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How The World Wags

"The Smell of Money"
By Dave Kiffer


November 13, 2004

Ketchikan, Alaska - My mom likes to talk about the "good old days" when a dozen canneries clogged the Ketchikan waterfront and the "Smell of Money" was in the air all summer long.

jpg Dave Kiffer

I suppose it is a happy memory to recall a time when industry in Ketchikan was based on truly industrious activities like fishing and timber rather than the reselling of trinkets and gewgaws, but being able to smell the economy doesn't necessarily seem like a great idea. I've been to towns where the dominant industry had a distinct aroma (pig farms, sulphurous pulp mills, fertilizer plants) and about the only one I would return to would be Hershey, Pennsylvania - for obvious reasons.

Maybe it's because I'm a guy. Guys don't react to smells the way women do. Case in point, have you seen that precious new product "Scentstories"? It looks like a little pastel colored CD player, but you put a special disc in it and it emits little pastel smells.

Really. You can choose between such scents as "Strolling Through the Garden" and "Celebrate the Holidays" or maybe even "Exploring a Mountain Trail." Best of all, the smells rotate so if you are "Walking Barefoot Along The Shore" and get tired of "Splashing In The Waves," just a wait a few minutes and you'll get "Sailing Into the Bay." The product even has a celebrity endorser, Shania Twain. Makes one wonder what "scents" will eventually be packaged along with the audio to "Gonna Get You Good" and "Man, I Feel Like A Woman."

Unfortunately, that will have to wait because the product currently comes with the disclaimer "device plays scents only, does not play music." I anxiously await future "Scentstories" to see how audio CDs could really give you the live concert feel by adding aroma. On the other hand, perhaps we really don't want to experience the "live" smell of stoned Mick Jagger or sweaty Aerosmith after all.

Judging from the product "packaging" it's pretty clear that this product is intended for only half of the current population of the world. Naturally this led me to ponder what possible "scent stories" would appeal to those of us of the XY chromosome gender. "Full Beer Can In My Hand," "New Leather Car Seat," "Barbequed Baby-back Ribs" and "My First Baseball Glove" come immediately to mind and there are hundreds of others. None of which I'm sure scored particularly highly in the "Scentstories" focus groups.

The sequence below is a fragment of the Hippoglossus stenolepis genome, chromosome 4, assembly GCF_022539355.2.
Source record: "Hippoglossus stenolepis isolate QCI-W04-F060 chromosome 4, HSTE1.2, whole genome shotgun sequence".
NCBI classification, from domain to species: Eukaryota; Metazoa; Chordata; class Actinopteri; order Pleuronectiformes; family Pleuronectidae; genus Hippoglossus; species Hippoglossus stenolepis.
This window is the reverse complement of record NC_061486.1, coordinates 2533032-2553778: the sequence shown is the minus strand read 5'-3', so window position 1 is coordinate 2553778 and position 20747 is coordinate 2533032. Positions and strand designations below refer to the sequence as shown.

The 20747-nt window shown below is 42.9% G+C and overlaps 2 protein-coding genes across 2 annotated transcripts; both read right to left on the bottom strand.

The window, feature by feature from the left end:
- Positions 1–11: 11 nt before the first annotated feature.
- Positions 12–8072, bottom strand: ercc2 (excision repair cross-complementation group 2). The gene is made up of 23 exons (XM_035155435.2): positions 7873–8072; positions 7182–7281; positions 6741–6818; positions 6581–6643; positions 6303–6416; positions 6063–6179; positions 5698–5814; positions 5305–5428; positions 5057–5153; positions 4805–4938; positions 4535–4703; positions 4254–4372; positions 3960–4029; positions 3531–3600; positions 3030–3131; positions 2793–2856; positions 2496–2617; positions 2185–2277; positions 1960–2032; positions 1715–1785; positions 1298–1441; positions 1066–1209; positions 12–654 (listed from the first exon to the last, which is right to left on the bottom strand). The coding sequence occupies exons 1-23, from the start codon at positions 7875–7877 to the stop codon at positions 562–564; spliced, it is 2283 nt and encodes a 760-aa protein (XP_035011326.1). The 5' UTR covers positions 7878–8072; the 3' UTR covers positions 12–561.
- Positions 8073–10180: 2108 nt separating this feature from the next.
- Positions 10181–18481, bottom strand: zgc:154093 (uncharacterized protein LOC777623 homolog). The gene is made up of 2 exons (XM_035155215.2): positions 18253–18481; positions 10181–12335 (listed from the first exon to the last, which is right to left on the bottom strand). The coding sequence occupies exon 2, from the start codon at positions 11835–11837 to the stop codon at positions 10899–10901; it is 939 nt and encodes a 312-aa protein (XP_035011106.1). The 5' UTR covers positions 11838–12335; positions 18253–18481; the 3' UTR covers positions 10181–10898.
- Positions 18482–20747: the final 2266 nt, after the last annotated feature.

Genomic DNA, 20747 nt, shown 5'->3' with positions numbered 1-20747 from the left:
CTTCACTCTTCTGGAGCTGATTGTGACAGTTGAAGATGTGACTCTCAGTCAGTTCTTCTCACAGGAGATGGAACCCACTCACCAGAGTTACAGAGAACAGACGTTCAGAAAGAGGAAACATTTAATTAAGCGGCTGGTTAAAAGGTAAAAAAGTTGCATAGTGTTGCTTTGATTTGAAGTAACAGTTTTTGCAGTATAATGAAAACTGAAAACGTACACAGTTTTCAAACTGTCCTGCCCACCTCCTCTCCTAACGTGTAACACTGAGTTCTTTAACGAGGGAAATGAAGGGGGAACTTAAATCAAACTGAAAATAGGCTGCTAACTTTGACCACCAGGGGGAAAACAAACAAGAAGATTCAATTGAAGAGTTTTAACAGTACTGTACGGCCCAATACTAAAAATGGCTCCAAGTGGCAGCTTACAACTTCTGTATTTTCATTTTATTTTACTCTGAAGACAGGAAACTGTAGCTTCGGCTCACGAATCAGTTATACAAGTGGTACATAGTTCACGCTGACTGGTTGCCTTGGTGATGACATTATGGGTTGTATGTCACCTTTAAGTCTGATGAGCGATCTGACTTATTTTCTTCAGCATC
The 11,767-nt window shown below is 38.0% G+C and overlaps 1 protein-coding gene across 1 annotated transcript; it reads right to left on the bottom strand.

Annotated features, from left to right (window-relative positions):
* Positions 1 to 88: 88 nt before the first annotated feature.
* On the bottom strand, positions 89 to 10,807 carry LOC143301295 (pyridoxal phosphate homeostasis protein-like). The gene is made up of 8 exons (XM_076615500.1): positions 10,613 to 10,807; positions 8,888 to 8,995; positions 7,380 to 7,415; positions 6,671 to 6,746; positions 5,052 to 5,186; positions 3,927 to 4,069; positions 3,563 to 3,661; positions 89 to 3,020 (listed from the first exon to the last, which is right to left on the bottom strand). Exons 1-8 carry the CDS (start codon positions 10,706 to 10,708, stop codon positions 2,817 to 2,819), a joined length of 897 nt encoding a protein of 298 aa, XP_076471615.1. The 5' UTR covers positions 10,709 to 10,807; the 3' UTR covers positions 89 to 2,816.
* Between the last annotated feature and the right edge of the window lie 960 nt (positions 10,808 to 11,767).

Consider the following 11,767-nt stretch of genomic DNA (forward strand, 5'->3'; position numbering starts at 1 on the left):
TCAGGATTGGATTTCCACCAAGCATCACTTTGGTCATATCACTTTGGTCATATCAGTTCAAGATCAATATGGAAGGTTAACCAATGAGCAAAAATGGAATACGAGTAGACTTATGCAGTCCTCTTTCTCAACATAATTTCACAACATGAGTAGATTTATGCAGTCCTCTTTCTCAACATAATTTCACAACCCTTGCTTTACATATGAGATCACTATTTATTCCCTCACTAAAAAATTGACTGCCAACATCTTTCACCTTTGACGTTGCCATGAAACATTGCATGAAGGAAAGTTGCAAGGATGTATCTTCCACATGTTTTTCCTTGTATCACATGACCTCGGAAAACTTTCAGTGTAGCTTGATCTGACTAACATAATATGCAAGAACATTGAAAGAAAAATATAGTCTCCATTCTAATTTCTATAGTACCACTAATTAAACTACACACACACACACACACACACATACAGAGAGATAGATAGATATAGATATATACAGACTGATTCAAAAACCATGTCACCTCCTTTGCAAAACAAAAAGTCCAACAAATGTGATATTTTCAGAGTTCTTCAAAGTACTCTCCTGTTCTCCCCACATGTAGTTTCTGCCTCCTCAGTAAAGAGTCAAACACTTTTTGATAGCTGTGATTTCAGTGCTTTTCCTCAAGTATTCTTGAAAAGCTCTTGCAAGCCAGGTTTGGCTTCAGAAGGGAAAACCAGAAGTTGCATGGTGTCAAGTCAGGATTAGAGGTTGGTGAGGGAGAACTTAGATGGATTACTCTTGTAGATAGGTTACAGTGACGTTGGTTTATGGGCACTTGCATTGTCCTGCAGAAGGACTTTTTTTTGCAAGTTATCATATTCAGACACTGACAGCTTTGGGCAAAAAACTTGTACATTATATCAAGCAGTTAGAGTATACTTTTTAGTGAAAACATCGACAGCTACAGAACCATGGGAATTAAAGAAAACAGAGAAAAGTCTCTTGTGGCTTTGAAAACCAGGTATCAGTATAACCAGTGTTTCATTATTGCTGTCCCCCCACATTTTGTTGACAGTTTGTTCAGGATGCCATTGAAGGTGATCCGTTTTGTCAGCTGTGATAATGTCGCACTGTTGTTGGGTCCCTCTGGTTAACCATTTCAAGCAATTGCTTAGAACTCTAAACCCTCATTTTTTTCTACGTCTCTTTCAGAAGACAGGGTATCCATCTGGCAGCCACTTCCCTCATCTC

But why not take it a step further? How about "Scentstories" specifically for Ketchikan homes? There's no question that our indoor air gets a little aromatically challenged this time of year (my wife tries to leave a window or two open but that gets old when pillows start floating away during the 'monsoon' season). But where to start?

It would appear that most of the good outdoorsy scents are already spoken for by the "Scentstories" developer, although I must have missed "Dank, Dark Old Growth Forest" and "Grandpa's Boot Insert" in the promotional literature."Burning Wool Sweater on the Oil Heater" was also conspicuously absent.

That leaves us with looking toward local (or what used to pass for local) industry to come up with ideas.

Nostalgia aside, would anyone really want a little mauve-hued scent player cranking out "13 Canneries at Full Production." Just the same, you probably wouldn't find many takers for "Wood-chip Dust Clogging the Air." Maybe someone would like "A Hint of Cordite near a Mine Adit"? Maybe not. Which leaves only "I Love The Smell of Tanzanite In the Morning," but what's the point of having your home smell like every store in town?

Oh well, I guess it'll be a little harder than I thought to come up with a sense of (Alaskan) scents that makes dollars and cents.

Dave Kiffer ©2004


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